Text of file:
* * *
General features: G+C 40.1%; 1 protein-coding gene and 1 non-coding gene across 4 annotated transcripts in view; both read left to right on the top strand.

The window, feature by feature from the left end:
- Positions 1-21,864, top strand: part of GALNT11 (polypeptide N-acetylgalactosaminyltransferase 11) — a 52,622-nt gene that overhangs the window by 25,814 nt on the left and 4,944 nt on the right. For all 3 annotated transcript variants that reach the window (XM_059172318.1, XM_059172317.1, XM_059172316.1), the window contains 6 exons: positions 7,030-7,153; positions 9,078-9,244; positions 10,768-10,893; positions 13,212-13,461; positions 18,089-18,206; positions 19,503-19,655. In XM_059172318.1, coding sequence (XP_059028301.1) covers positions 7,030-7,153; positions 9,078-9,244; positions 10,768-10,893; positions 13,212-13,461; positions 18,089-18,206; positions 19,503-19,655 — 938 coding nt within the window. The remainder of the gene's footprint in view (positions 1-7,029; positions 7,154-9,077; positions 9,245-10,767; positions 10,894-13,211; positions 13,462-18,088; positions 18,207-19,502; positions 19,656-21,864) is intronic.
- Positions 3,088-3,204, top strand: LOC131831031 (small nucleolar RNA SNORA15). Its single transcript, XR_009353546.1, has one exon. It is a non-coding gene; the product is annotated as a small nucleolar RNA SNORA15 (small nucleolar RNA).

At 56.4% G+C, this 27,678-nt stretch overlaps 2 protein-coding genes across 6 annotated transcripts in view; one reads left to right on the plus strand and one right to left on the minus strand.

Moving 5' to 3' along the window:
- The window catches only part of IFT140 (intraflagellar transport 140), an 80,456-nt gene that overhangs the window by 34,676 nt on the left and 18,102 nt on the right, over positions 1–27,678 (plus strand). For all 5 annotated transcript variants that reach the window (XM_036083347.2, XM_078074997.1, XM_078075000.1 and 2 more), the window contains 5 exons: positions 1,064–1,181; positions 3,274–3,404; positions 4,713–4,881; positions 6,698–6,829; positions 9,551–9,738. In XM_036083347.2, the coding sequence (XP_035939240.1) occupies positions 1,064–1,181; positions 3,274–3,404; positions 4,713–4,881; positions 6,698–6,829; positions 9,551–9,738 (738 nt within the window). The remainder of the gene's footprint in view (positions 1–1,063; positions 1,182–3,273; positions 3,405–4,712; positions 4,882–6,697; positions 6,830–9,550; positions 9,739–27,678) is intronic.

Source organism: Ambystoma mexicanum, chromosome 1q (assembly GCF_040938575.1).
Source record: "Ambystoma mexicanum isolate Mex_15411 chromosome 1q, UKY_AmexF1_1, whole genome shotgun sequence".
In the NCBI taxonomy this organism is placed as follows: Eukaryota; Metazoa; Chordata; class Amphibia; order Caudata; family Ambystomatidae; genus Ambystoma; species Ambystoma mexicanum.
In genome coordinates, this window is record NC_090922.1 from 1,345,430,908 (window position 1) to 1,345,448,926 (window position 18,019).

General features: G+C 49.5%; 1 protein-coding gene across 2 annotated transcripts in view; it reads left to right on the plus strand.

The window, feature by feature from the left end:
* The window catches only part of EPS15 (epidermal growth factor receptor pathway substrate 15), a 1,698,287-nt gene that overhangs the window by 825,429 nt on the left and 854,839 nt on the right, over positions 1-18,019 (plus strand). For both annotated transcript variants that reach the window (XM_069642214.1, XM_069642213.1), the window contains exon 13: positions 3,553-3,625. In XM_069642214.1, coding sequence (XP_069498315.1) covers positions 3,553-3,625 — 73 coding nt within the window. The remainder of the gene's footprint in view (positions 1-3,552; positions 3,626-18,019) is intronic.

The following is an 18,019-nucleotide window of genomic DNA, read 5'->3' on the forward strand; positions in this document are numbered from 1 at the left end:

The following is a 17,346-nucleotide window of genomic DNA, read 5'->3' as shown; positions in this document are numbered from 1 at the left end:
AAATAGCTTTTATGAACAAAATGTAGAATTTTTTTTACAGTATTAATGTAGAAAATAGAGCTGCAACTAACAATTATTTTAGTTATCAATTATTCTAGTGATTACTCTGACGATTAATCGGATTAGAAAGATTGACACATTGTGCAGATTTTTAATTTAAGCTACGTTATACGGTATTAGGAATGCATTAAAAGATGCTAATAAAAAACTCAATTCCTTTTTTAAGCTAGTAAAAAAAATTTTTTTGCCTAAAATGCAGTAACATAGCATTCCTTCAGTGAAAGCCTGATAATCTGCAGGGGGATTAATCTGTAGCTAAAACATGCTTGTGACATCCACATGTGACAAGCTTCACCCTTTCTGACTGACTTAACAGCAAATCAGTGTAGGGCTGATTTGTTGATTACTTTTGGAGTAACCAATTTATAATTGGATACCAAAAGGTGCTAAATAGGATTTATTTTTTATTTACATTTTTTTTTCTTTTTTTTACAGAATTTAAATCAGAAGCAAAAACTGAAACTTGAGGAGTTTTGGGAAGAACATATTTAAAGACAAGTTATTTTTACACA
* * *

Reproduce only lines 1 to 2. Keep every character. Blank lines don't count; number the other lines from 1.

General features: G+C 40.1%; 1 protein-coding gene and 1 non-coding gene across 4 annotated transcripts in view; both read left to right on the top strand.

The window, feature by feature from the left end: